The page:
Opinion: Laura Kelly and a return to sanity

Contested recounts, an independent spoiler candidate and national publicity each time our secretary of state starts a new round of antics. Never a dull moment in Kansas these days.

Enough already. To heck with those guys. I am not even going to bother naming them. It is time to talk about Laura Kelly and the return to sanity.

Kelly is an experienced state senator, with particular expertise in the state budget, which is desperately needed right now. She easily won the Democratic primary for governor against several other good candidates and can now focus on November. More importantly, Democrats and their independent and moderate Republican sometime-allies are now free to focus on Kelly. Otherwise, they just may hand the election to the Republican nominee.

The Democrats could not have chosen a better candidate, to contrast their party with all the foolishness and drama in Topeka over the past eight years. Kelly is low-key, the kind of Kansan who prefers a few words instead of many and who seems less than comfortable in the public spotlight. She brings experience instead of show. Kelly had a whole career delivering education and social services before seeking elective office. She is familiar with many of the state budget’s most expensive and most troubled programs, including Medicaid. She promises a step-by-step plan to repair the damage done to Medicaid recipients by former Gov. Sam Brownback’s privatization plan. Her experience on the state budget committee brings her the practical knowledge needed to reverse other aspects of that disastrous experiment. No wonder that former Gov. Kathleen Sebelius encouraged her to run and has been energetically campaigning for her.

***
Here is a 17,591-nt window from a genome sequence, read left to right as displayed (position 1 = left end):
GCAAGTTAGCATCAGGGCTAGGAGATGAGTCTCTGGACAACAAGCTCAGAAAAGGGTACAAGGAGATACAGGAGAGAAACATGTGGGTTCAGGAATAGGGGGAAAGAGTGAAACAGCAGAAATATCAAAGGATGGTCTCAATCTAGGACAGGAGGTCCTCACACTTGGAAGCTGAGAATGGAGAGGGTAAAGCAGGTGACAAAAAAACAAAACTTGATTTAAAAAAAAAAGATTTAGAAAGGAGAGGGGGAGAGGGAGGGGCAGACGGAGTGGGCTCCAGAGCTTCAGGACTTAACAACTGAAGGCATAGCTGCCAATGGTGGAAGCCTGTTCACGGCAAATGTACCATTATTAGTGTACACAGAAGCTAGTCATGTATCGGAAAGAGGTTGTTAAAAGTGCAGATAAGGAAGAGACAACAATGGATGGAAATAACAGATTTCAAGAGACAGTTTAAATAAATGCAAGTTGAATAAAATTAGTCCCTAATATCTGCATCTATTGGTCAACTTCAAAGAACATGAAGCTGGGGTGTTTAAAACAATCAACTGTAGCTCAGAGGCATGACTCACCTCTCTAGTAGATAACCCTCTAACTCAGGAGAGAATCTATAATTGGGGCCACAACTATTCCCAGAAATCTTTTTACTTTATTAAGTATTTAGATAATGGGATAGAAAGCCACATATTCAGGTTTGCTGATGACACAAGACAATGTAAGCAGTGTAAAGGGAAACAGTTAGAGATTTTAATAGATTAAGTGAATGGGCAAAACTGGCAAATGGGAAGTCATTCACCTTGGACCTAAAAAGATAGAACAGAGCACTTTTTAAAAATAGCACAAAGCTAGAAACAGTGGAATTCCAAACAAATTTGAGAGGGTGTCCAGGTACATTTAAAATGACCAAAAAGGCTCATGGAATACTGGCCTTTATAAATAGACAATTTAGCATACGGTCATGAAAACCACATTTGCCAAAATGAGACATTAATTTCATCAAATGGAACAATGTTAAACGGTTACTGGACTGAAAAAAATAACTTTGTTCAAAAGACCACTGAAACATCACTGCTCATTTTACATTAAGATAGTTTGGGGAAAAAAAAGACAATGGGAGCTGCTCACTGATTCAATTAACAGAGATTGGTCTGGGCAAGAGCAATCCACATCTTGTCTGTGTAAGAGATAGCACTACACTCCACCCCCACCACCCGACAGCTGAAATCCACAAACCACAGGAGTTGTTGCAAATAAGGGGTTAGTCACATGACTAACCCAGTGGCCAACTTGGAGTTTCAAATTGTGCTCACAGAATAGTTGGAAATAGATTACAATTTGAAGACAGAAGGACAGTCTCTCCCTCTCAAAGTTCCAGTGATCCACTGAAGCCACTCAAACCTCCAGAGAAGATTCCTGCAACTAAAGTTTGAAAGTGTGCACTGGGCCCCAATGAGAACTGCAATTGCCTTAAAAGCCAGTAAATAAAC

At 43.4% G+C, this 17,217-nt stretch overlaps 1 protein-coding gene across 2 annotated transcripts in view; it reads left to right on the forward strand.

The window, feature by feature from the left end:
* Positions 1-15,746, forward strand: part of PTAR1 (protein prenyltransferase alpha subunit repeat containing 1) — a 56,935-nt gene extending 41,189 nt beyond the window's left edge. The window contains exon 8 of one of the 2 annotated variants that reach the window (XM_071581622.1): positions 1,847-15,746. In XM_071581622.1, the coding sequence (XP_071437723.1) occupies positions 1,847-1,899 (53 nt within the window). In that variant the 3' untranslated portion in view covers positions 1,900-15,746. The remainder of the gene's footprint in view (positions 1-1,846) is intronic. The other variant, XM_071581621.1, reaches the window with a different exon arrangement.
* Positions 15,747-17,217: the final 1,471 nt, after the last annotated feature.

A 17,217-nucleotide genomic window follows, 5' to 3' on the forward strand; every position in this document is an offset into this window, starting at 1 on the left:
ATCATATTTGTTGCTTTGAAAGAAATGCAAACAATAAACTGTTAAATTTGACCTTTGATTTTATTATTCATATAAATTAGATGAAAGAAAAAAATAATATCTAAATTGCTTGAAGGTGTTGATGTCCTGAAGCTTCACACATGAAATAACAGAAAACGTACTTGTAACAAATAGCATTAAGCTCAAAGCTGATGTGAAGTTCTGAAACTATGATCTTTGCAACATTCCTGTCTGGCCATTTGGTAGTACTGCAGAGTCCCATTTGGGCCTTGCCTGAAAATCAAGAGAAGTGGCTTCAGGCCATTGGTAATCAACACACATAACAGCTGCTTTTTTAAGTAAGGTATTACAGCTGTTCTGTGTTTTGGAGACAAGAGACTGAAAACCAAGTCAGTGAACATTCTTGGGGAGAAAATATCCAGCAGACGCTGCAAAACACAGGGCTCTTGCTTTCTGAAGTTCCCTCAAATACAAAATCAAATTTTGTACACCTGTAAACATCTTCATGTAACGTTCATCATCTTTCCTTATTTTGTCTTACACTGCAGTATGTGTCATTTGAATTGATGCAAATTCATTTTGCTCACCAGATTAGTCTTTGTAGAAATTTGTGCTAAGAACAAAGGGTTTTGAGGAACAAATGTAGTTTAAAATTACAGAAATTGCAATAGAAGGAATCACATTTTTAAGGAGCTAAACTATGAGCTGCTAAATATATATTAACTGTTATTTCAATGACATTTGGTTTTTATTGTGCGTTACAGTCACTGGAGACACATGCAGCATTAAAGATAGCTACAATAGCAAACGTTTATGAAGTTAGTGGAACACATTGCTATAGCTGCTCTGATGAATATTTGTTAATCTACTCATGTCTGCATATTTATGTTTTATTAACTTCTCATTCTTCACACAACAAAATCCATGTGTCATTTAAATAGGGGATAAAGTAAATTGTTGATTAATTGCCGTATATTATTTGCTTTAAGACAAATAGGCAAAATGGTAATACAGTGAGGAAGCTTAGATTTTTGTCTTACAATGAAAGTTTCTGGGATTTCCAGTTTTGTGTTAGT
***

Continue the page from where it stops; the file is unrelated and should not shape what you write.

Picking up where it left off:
After World War I, Warren G. Harding won the presidency by promising a “return to normalcy.” Like humorist Dave Barry, I am not sure if “normalcy” is a real word, but sanity certainly is, and Kansas sure could use some right now. The Brownback experiment busted the budget, while the secretary of state wasted time chasing virtually nonexistent illegal voters down rabbit holes and losing lawsuits at our expense. On most issues, Kelly is closer than her Republican opponent is to every living Kansas ex-governor except Brownback. For example, like all of them, she opposed Brownback’s attempts to politicize the selection of judges. Like the former governors, she opposed Brownback’s attempts to oust Kansas Supreme Court Chief Justice Lawton Nuss and his colleagues in 2016. In the end, voters retained the judges — the cooler heads, and the ex-governors, prevailed. This is what a return to sanity looks like. There is more at stake here than partisanship.

I would caution Kelly’s supporters to stay away from the phrase, “anybody but (fill in the blank).” Such campaigns rarely work. A case in point is 2014, when challenger Paul Davis said little about his own qualifications and plans. Instead, his focus was “anybody but Brownback.” Lacking a reason to vote for Davis as opposed to against Brownback, late-deciding voters in 2014 helped hand Brownback a narrow re-election. The ante increases for Kelly because she also has a wild-card independent in the race. If voters seek only an alternative to the Republican nominee, they may get confused between the two other candidates.

This fall’s message should be “nobody but Kelly will do,” not “anybody but (fill in the blank).” Kelly’s extensive policy experience and unassuming Midwestern demeanor are just the ticket for a return to sanity.

— Michael A. Smith is a professor of political science at Emporia State University.


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